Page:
Pretty ironic, eh? From the Northern part of the continent groups like the Lotfi Double Kanon or the Master Musicians of Jajouka represent radically different approaches to history and contemporary Arab culture’s complex hybridity, as does the legendary voice of Egypt, Oum Kalthoum. It’d be a pretty wild party to see them all hanging out together!!!
Anyway, contemporary Africa is a place of paradox where some of the world most resource rich countries are bound hand and foot by corruption, human malice, and the basic sense that the continent has been left out of the march of progress of many of the “rich” nations of the world.
I made elements of this mix when I was in Luanda, Angola, getting ready for the Venice Biennial, and the sound that was coming out of all the clubs and soundsystems was “Kuduru” a kind of relentlessly fast minimalist rhythm that combines hiphop and techno. I like to think of this mix as a homage to Ben Okri’s novels and the classic works of Amos Tutuola. William Gibson said back in the ancient early 90’s: The future is already here, it’s unevenly distributed. I like to think that the mix is about the future of Africa and its global diaspora as much as it is about the past.
History is never silent, it reminds us again and again and again, that we live its presence in every part of our life every day. The mix is an art project that accompanies my installation at the Venice Biennial Africa Pavilion.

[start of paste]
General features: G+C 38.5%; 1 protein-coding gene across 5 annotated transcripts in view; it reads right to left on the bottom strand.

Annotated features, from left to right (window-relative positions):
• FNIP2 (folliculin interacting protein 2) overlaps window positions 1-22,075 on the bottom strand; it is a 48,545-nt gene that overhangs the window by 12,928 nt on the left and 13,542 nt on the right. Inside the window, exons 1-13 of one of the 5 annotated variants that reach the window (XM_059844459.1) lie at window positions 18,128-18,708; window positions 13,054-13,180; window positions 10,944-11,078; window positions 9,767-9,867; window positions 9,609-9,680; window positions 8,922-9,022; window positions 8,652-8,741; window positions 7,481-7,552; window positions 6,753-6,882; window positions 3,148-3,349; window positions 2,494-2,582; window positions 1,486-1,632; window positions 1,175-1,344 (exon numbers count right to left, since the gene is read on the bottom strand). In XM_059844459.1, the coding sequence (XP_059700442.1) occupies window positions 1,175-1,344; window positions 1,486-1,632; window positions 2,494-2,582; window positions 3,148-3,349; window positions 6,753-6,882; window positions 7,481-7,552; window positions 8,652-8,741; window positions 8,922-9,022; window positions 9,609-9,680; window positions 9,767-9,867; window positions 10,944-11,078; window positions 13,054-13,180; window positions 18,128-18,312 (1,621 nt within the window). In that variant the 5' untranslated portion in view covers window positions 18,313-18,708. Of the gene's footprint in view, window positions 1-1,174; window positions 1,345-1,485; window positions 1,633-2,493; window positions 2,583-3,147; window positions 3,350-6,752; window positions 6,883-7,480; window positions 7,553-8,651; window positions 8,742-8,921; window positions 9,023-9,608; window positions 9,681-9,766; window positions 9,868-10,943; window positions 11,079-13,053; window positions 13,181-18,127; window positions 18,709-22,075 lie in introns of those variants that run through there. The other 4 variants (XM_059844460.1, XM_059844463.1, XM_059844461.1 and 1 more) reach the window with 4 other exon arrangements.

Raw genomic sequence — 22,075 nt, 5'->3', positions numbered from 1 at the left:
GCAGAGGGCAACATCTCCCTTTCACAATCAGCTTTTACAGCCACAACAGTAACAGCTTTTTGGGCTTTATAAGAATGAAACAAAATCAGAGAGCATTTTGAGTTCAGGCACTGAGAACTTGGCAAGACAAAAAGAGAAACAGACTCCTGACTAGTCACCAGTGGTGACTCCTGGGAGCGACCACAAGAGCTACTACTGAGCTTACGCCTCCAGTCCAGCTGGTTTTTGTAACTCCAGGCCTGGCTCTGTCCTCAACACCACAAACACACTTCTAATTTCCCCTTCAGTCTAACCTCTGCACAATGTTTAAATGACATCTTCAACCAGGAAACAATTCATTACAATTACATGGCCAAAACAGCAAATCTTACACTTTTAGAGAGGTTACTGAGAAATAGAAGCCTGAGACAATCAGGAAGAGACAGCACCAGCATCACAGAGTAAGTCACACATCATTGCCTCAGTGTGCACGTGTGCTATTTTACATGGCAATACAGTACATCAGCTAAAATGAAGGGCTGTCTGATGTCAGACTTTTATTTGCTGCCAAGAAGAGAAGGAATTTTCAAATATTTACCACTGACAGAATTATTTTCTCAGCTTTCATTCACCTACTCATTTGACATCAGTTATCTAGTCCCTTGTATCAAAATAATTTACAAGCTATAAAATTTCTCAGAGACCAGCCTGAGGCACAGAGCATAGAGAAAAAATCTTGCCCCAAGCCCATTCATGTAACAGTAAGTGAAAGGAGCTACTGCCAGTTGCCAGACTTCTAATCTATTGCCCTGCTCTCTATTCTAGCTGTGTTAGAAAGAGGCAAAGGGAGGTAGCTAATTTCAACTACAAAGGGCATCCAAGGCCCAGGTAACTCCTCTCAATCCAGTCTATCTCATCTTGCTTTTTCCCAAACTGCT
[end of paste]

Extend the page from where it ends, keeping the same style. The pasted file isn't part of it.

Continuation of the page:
Paul D. Miller aka Dj Spooky that Subliminal Kid, NY/Luanda 2006-2007
Africa Remix: Ghost World – A Story in Sound
Dj Spooky Presents a Project for the Dokolo Foundation at the Venice Biennial 2007
“In Africa, When an old man dies, it is like a library burning to the ground” a quote attributed to Leopold Senghor
Por Por Akwaaba Welcome! Car Horn Orchestra of Ghana
Intro: Lafayette Afro Rock Band “Darkest Light” mixed w/Max Roach and Abdullah Ibrahim “Streams of Consciousness” (NY and South Africa)
African Anarchist Radio
Malcolm X “The Roots of Savagery” mixed w/
Max Roach/Abdullah Ibrahim “Streams of Consciousness” (NY/South Africa)
Tony Allen “Crazy Afro Beat” w/scratches by Rob Swift Vs Dj Spooky (NY and Nigeria)
X Plastaz “Msimu kwa msimu” (Tanzania)
Alif “Douta Mbaye”(Senegal)
K’naan “Soobax” (Somalia)
Kelis “Trick Me” (dancehall mix) (USA)